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Former “Bachelor” star Erica Rose talks about an unpleasant experience she had at a spin-off called “Bachelor Pad”.
The 38-year-old has appeared on numerous reality TV series, from the ABC dating contest series formerly hosted by Chris Harrison to VH1’s “You’re Cut Off,” “Dr. Phil,” “Married to Medicine Houston “and, most recently,” Below Deck Sailing Yacht “. But it was a competition she entered during the 2011 Bachelor Pad that continues to rub her in the wrong direction to this day.
During a recent appearance on the “Unpopular” podcast, presenter Jacques Peterson recalled a competition where female competitors were strung blindfolded in bikinis while men tossed eggs filled with color at the women they thought were the least attractive. Peterson said he believes it “could be the worst challenge on reality TV”.
“It really hurt, so I was like, ‘Oh, I don’t want to do this anymore,'” Rose recalled. “Emotionally it was traumatic. Physically this F – King hurt.”
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Rose, who first appeared on The Bachelor in 2006, said she was “shocked” by the “abusive” challenge. What struck her the most at the time was the information from Harrison that if she didn’t continue, she would have been eliminated.
“It was then that Chris Harrison said to me, and I’m sure he was told, ‘If you don’t finish this challenge and get eggs pelted, you will be eliminated.'” Rose recalled.
Rose later said she was confused again when on another episode a kissing contest was held and certain women who were parents were allowed to sit outside because it wasn’t “appropriate”.
“It wasn’t a completely fair show, even though it was a game show … I just thought it was unfair, they said that if you don’t sit here and let yourself be humiliated, you will be eliminated,” Rose continued.
The men were eventually told not to throw the eggs at the women so hard, but it was the emotional trauma that it caused that stood out the most.
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“The point of the game wasn’t to hurt people. I think it was about humiliating them,” she said.
The reality TV veteran added that there were no other therapists on set other than a psychiatrist whose job it was to make sure that stars of the show who were prescribed drugs were taking them.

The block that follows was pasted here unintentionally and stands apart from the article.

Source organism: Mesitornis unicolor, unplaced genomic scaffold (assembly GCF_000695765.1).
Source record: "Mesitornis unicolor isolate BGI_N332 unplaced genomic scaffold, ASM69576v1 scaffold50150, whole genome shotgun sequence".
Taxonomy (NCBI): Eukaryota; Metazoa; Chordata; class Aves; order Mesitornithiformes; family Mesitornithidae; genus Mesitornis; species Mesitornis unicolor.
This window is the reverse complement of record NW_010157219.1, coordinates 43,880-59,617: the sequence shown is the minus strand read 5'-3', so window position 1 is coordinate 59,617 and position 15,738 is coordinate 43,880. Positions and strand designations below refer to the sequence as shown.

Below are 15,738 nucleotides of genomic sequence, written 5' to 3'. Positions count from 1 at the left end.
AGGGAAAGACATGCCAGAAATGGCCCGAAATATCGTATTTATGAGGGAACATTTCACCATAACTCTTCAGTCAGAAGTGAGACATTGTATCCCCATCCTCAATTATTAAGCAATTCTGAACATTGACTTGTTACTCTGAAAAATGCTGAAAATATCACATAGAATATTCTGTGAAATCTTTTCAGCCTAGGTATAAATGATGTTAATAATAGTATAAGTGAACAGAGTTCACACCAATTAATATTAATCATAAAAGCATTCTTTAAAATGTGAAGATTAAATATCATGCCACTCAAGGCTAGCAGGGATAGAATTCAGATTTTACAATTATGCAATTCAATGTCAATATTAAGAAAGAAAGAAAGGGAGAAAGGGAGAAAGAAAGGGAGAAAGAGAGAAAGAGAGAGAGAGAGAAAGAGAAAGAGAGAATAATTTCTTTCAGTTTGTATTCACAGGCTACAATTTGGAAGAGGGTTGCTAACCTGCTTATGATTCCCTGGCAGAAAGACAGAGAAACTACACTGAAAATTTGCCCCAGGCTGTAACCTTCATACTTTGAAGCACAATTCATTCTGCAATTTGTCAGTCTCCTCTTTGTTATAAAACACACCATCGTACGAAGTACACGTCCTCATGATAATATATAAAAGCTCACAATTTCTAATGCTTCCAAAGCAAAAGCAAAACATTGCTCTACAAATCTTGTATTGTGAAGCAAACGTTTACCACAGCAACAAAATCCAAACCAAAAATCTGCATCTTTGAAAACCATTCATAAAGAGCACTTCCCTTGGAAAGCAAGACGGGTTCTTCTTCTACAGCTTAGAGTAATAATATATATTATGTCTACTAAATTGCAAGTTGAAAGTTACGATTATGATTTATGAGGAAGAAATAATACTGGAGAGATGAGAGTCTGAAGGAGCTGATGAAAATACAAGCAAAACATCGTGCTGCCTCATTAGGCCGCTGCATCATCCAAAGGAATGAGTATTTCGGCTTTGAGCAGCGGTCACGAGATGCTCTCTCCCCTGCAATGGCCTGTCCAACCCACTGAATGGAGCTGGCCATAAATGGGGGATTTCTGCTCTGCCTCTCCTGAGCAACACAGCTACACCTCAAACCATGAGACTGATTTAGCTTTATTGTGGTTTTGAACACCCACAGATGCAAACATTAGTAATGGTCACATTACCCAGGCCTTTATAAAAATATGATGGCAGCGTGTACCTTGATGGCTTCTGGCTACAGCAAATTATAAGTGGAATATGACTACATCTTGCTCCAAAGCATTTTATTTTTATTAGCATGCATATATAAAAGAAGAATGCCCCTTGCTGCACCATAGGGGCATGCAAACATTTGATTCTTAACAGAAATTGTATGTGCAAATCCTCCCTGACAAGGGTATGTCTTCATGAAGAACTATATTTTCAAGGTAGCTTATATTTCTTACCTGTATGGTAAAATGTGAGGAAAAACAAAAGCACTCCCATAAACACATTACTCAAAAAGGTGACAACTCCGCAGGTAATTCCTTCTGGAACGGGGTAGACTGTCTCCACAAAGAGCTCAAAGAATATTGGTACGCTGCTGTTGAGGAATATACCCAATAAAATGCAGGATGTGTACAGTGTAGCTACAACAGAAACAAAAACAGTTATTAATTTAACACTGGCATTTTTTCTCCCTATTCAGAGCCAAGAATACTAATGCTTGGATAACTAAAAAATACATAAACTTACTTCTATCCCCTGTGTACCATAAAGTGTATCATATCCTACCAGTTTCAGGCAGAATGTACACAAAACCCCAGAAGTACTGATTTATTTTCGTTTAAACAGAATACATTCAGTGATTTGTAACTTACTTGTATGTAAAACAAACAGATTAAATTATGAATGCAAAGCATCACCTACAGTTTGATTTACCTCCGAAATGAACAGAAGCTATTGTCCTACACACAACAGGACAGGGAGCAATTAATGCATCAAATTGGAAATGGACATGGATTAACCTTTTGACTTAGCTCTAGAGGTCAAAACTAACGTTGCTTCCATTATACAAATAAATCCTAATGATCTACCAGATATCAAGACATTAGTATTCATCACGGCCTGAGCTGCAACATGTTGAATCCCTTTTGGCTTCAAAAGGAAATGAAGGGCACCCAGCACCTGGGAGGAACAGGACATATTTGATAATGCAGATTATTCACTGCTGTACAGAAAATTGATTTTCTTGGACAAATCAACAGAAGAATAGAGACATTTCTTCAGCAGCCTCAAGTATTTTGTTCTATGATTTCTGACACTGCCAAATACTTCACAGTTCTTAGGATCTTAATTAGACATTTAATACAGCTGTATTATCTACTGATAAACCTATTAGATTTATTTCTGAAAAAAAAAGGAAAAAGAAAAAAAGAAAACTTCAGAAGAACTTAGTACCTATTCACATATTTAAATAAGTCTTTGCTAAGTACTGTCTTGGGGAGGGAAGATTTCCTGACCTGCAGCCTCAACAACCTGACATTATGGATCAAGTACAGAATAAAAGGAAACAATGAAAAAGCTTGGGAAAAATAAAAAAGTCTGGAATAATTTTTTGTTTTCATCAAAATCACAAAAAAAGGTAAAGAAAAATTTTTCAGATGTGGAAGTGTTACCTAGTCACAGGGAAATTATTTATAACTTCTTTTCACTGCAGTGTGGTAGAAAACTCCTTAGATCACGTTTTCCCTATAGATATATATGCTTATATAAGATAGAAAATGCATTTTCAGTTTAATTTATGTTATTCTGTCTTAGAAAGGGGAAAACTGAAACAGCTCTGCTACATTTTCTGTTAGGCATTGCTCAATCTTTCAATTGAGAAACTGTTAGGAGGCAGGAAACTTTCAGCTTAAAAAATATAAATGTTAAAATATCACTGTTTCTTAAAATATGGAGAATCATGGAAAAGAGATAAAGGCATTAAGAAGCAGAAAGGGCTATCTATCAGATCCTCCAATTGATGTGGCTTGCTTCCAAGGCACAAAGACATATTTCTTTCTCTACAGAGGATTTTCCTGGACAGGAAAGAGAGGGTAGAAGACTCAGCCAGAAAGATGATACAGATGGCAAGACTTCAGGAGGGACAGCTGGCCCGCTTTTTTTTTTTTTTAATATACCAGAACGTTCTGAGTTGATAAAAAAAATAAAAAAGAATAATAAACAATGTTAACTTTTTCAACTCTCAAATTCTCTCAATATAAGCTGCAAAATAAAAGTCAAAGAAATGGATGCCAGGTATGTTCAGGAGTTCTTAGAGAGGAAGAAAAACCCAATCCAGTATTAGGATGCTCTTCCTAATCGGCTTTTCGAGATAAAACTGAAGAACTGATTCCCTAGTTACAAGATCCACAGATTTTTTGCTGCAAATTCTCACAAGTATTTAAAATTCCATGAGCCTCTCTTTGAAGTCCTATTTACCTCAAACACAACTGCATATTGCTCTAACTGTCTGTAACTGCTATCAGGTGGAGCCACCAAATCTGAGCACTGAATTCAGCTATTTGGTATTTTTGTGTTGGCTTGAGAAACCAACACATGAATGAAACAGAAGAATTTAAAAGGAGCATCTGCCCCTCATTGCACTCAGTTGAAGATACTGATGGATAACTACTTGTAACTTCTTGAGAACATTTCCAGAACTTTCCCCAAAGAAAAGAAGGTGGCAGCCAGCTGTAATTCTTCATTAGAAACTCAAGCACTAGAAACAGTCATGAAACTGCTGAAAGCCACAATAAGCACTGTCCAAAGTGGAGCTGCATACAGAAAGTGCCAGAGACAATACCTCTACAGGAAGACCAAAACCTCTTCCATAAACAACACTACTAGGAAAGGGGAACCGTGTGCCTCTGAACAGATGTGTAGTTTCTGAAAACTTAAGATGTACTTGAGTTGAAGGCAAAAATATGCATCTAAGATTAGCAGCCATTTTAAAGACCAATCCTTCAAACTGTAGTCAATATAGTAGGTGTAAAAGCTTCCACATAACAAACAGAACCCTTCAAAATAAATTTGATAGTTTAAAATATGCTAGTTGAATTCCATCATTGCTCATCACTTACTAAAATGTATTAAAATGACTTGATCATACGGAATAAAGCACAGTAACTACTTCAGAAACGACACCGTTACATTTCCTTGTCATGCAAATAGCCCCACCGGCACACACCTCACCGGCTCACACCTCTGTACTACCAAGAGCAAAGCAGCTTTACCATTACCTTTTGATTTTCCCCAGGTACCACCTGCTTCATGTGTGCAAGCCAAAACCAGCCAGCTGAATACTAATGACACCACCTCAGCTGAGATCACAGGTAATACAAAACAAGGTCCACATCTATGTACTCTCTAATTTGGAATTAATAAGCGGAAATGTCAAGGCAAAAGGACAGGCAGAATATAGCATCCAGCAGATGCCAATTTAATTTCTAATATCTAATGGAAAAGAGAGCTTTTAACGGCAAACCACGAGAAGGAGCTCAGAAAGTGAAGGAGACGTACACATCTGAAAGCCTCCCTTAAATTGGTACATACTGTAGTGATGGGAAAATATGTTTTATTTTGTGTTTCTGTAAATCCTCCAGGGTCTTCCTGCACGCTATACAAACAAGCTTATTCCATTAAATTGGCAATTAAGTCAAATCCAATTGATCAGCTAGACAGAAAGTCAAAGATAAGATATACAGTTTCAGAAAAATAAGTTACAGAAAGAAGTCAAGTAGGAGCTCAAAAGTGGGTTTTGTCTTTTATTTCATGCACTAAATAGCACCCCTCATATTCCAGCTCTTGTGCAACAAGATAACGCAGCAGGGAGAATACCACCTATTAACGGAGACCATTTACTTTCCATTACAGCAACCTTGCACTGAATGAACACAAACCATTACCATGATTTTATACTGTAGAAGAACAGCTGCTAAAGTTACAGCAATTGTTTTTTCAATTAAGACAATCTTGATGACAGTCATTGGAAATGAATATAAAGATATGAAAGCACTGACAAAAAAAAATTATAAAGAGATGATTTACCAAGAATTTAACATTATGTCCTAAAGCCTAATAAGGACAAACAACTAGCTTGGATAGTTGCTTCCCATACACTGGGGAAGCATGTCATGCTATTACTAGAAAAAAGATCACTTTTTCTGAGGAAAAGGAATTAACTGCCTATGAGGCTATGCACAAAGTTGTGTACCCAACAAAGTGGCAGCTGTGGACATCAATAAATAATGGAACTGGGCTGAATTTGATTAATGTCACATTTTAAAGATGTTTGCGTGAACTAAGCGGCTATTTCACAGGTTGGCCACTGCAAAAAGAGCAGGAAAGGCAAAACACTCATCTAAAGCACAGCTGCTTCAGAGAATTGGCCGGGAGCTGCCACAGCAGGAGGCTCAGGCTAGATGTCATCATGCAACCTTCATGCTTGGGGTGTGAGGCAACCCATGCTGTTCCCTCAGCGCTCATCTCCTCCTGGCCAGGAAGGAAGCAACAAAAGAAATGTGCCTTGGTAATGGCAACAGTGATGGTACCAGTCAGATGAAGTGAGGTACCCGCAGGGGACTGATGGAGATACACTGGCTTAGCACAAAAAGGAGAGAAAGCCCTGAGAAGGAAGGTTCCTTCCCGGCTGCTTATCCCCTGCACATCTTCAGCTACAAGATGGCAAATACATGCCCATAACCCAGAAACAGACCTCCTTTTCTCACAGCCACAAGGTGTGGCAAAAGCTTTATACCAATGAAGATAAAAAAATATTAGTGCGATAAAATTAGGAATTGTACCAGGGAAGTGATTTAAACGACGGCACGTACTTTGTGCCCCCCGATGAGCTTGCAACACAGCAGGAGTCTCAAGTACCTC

Rose also revealed that she texted “Bachelor” creator Mike Fleiss in 2020 asking for an apology for the humiliating challenge.
“I texted him and said, ‘You know, you never really apologized in public and you never apologized to me for the egg-throwing challenge,” she said.
While she was returning for the third season of “Bachelor Pad,” Rose said she had left the PTSD and depression experience behind.
“The only people there you could talk to about your feelings was a real producer who you couldn’t really trust because they sat there and recorded everything you told them on camera. Looking back on that year it was really weird to me because I went to law school too. I didn’t even really get through it, “explained Rose.
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“It was really after the third season of ‘Bachelor Pad’ that I was really upset and really depressed for the first time in my life. I had never felt this way or since then. That was when I first went to therapy for the first time in my life and realized that I actually had a bit of PTSD from my time on the show, “she added.
Rose went on to say that the producers would invite her to certain events like anniversaries and weddings.
“[Producers] knew it was hard for me, but they weren’t really trying to do anything about it, “she concluded.
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Bachelor Nation has come under fire in recent months, particularly related to Harrison’s departure. The dismissed presenter received backlash for defending then “Bachelor” candidate Rachael Kirkconnell after it became known that she had attended an “Old South” theme party on a plantation in 2018. At the time, Harrison argued that the times were different three years ago and advocated forgiving Kirkconnell.
Rose said it appears the show is now “sorry and woke up and be mindful of all that they do”.
“What is good, they should be, but they should be authentic and not just do it because the time goes on,” she concluded.